So, what’s wrong with this message?

The sender doesn’t explain why they thought the influencer was right for their brand. They might not be into learning about the influencer’s audience, too. 

Any influencer that agrees to an offer like this isn’t worth your time. They’re in for the commission, which is a recipe for a disastrous campaign. 

That’s why going straight to the big question is a sure-fire way to get ignored. You’ve surely done your research on that influencer. Why not mention it?

Here are a couple of options. 

  • Tell them you’ve been checking out their blog. “Your recent blog posts about [topic #1] and [topic #2]resonated with me because…” 
  • Find something you have in common. Of the many posts you’ve written, [topic] resonated best with me. I agree that [topic] is something most people choose to ignore, and we need more people to speak out. What struck me the most is how you processed that lesson to a deep, personal level…”

Both of these aren’t pushy and demonstrate an interest in their content. So, forget about eCommerce writing for a day and focus on building a relationship. 

4. Make Your Offer

Now, the ice has been broken! Time to move on to making an offer. Here’s what to keep in mind when writing this part.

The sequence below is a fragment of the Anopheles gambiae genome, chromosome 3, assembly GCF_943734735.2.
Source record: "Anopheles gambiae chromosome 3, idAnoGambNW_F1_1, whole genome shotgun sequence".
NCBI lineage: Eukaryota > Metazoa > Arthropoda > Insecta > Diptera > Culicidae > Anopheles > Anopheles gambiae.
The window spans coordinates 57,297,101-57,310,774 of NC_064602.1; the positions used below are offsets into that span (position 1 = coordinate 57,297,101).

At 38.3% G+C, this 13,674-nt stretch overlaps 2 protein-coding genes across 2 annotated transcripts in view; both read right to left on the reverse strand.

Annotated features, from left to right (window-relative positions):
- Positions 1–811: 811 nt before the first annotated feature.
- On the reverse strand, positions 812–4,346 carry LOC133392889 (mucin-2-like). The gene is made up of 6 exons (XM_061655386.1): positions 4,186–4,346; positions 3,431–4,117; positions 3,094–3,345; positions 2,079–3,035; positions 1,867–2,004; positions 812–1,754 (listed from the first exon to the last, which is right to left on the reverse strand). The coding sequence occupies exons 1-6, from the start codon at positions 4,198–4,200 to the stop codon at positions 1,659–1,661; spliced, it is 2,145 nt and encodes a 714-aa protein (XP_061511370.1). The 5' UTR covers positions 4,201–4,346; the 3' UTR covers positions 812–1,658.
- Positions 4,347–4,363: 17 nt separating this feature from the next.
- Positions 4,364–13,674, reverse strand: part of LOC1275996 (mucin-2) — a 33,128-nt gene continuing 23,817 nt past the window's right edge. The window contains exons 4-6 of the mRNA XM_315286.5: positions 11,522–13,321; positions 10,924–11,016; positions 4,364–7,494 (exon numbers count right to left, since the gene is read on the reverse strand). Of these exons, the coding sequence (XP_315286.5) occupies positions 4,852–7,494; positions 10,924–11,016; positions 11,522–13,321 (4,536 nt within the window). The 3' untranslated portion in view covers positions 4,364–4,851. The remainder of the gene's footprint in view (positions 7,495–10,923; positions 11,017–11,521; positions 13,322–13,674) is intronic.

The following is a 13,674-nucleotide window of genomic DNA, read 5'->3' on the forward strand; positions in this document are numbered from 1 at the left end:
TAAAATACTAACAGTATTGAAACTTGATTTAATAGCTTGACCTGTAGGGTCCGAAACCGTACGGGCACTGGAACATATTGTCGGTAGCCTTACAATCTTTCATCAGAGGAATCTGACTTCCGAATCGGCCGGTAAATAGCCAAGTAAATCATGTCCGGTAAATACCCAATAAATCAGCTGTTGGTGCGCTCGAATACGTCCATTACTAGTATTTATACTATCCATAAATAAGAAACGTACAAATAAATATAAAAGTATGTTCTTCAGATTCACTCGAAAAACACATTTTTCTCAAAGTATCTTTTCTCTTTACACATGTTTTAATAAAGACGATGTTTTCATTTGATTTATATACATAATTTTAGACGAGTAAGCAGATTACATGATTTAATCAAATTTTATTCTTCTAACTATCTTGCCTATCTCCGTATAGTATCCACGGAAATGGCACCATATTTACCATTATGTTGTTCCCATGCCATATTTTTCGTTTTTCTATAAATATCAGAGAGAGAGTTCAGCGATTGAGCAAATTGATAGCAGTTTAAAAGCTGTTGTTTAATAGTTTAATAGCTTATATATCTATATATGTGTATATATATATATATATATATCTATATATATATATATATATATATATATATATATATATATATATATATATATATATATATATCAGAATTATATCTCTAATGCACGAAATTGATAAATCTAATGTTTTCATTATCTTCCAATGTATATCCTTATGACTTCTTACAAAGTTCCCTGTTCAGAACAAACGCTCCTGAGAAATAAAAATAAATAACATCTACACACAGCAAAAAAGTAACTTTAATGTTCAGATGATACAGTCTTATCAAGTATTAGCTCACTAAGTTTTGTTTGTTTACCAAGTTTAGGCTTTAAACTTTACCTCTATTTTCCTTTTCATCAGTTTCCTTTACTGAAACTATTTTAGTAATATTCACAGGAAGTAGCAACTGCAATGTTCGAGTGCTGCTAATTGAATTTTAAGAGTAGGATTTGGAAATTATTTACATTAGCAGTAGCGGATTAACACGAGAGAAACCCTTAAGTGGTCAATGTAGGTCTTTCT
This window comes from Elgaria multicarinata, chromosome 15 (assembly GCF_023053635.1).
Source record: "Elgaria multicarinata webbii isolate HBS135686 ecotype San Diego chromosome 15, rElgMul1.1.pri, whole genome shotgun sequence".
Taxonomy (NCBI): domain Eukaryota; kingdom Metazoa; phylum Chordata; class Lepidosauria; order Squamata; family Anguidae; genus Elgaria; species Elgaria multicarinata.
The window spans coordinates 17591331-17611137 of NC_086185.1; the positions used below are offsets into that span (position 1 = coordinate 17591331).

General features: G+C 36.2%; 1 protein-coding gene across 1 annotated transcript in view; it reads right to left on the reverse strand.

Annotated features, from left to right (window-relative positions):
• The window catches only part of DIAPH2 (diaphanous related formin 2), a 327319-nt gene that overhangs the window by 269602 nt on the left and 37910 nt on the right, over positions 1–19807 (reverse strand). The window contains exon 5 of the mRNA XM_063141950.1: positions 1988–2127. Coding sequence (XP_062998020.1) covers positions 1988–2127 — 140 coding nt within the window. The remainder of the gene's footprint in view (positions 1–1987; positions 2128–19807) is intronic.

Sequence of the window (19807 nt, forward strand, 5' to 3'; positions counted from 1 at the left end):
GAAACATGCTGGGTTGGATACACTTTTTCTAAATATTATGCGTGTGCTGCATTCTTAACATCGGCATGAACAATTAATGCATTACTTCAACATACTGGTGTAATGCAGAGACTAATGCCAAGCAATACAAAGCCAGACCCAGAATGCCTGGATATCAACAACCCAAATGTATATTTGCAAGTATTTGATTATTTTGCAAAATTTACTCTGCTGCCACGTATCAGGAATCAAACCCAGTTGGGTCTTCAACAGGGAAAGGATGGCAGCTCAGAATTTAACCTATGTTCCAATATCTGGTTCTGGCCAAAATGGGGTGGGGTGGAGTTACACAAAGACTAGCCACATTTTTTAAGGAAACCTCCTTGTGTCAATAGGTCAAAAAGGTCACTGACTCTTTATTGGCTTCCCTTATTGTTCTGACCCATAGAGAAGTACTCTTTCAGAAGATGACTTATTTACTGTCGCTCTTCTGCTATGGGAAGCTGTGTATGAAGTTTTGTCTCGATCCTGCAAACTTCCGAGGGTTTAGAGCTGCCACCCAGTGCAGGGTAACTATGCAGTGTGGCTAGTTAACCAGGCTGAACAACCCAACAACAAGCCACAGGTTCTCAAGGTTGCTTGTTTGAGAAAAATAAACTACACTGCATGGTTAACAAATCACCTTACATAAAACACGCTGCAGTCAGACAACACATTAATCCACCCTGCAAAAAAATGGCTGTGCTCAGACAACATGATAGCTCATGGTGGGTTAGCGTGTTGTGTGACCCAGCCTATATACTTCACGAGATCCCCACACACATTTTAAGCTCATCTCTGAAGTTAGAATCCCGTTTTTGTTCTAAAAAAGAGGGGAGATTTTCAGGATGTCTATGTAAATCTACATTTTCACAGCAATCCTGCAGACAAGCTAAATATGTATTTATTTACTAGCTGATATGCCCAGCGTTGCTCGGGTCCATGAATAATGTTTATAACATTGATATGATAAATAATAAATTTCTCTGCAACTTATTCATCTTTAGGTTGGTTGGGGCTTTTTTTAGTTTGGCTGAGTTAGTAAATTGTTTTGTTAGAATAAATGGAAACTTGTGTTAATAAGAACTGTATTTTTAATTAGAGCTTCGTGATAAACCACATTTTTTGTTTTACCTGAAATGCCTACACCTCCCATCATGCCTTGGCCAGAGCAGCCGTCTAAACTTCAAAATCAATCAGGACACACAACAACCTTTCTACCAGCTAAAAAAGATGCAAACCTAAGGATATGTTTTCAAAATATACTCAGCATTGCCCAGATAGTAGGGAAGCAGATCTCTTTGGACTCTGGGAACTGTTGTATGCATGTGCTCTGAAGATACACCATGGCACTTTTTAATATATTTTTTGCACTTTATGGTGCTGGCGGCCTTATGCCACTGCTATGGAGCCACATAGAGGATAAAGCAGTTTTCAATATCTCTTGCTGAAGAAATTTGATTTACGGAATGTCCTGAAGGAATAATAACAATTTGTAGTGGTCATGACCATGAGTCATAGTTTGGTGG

Give Them the Best Offer

You want the best person to work with you.  So give them the best offer you can.

Try giving the best possible conditions and mention what you offer in return (commission, free products, discounts, etc.)

There’s no shortage of good micro-influencers, but great ones are often hard to find. 

Be Concise

Many people struggle with making the offer part brief. 

“I want this person to work with me. Just a couple more details…” 

The result: a message that sounds like a contract between Tesla and NASA. Or worse, like a meeting request email between the influencer and everyone in your office. 

Resist the temptation to share more details. Writing a long message is a bad idea because an influencer is likely to skip it.


  • Write a draft of the message
  • Keep the offer part to five sentences
  • Reread it in a few hours and cut the length to three sentences.

The secret is to focus on the value proposition. Here’s an example:

“Our brand [describe what you do/sell]. Since [add the topic that the influencer is passionate about and how you can contribute with your products], I thought I’d reach out to see if you’d like to try out our product and do a collab.” 

Short and sweet, right?